This is the Oregon Fly Fishing Blog Best of 2009. What were the top ten most important events, blog posts, conservation issues and fly fishing products of 2009? Check out our list:
10. Huge chinook on the fly: Despite a dismal chinook salmon return this year, Oregon Fly Fishing Blog went Salmon Crazy. Comets were the name of the game.
9. Skagit Master tell all. Cap’n Jeff Mishler tells the true story of Northwest Steelhead visionary Ed Ward. As a complement to that, Rob Russell laid out step-by-step instructions on how to tie steelhead intruders.
8. A fly fishing entomology book in Eugene, Oregon’s backyard Arlen Thomason and Stackpole Books published Bugwater. This is the most exciting and revelatory book on the behavior of aquatic insects we have ever seen.
7. Second Annual McKenzie River Two-Fly. The Caddis Fly Shop. Trout Unlimited and a host of local guides banded together to raise $4000 for McKenzie River Trust’s habitat improvement projects during last October’s McKenzie Two-Fly Tournament. But the real show stopper was Jeff Carr’s team, bringing in three trout from the Lower McKenzie River, measuring a total 54″ — that will be hard to beat.
6. Hareline Dubbin launches the Oregon Fly Fishing Blog Fly Tying Contest. Hareline Dubbin has sponsored three fly tying contests so far through the blog. Summer Steelhead Patterns, October Caddis and patterns using the UniBobber. What’s in store for 2010 contests? Find out soon.
5. Saltwater fly fishing on the Oregon Coast: We spent a lot of time in the saltwater in 2009, exploring Oregon’s ocean rockfish, salmon and offshore fisheries. Cap’n Nate has hooked sharks too big to land. We’ve stripped clousers through surface baitballs and caught salmon on top. We’ve seen some of the weird and beautiful bottomfish on the West Coast. All on the fly.
4. Jay Nicholas’ Fly Fishing Glossary: We’re lucky enough to have our good friend Jay Nicholas writing for Oregon Fly Fishing Blog, and his ongoing humor column, Jay’s Dark Side Fly Fishing Glossary, is one of his greatest contributions. If you can’t get enough of Jay, check out his new blog Fishing With Jay.
3. Speaking of Jay… The North Umpqua Wild Steelhead Q&A: This monster interview with Jay Nicholas on the biological and cultural significance of the North Umpqua Wild Winter Steelhead is one of the most important documents we’ve ever published. Hands down, a must-read for any student of Oregon’s fishery issues.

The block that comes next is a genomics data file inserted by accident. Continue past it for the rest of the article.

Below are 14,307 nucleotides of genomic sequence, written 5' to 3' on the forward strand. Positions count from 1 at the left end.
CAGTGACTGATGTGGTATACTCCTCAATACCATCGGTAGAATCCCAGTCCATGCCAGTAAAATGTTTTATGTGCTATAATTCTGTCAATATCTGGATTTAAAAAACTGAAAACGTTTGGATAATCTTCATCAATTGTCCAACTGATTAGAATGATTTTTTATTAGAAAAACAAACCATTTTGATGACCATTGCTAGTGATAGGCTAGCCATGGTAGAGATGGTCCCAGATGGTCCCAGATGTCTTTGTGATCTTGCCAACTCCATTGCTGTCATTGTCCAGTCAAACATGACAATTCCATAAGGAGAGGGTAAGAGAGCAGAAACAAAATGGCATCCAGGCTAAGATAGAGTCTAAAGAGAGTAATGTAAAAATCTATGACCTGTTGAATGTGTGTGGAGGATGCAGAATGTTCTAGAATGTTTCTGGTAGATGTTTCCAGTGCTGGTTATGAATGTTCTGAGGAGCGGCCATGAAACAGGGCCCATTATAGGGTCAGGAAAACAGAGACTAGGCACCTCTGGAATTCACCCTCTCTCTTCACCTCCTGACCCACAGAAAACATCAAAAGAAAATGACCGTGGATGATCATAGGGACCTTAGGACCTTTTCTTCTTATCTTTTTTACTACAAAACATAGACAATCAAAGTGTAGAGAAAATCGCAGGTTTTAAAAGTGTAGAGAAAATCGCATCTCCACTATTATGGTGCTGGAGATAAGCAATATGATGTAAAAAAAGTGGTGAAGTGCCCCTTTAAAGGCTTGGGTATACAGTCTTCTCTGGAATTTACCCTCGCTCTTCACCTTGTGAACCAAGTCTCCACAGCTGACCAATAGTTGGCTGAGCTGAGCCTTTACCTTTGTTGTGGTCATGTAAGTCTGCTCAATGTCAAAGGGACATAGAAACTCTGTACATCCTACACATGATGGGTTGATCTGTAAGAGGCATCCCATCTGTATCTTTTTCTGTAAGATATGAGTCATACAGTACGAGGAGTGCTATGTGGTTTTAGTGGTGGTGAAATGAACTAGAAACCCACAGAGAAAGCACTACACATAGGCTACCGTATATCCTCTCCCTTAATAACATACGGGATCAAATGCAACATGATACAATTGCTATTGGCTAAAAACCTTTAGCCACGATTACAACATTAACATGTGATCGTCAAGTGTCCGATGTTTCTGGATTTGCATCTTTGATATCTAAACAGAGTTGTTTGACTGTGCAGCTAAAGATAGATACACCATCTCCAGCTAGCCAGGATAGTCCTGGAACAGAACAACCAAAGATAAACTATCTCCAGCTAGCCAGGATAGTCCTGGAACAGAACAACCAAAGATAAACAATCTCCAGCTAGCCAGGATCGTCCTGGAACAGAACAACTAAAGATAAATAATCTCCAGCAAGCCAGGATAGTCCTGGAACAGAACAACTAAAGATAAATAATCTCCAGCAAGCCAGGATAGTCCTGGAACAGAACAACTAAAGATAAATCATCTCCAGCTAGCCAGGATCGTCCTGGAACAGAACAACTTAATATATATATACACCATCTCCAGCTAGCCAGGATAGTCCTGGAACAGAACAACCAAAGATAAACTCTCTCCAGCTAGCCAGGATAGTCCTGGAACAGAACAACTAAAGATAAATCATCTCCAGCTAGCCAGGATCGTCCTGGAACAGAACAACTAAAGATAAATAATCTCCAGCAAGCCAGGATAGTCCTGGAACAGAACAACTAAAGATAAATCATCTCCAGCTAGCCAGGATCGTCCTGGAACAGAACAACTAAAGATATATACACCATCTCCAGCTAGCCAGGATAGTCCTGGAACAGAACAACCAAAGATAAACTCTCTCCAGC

2. Record breaking numbers of steelhead on the Deschutes: 2009 had a record-breaking run of summer steelhead on the Deschutes. Oregon fly guides Jeff Hickman and Ethan Nickel kept us up to date on the action.
1. Standing up for McKenzie River Redside Rainbow Trout. The McKenzie River’s native strain of rainbow trout are some of the biggest, baddest rainbows around. Centuries of evolution developed a fish adapted to whitewater, coexistence with voracious bull trout, and ping-pong ball sized prey (Green McKenzie Caddis, Golden Stones, Green Drakes, Etc). These are the greatest trout in the Lower 48, uniquely adapted to about 80 miles of the McKenzie River.
For the past several decades, ODFW has been planting 8-inch hatchery pukes on top of these amazing fish and have created what our district biologist Jeff Ziller has called a “Sacrifice Zone” covering 42 miles of river. While a funding-strapped state bureaucracy and a handful of hatchery trout collectors (i.e. guides) are fine with wiping out our native trout in over half its range for short term benefit, the public is not. The McKenzie’s native trout advocates made progress in 2009 in that at least we’re being heard. 2010 is going to be even bigger.
What’s on your top ten list from 2009?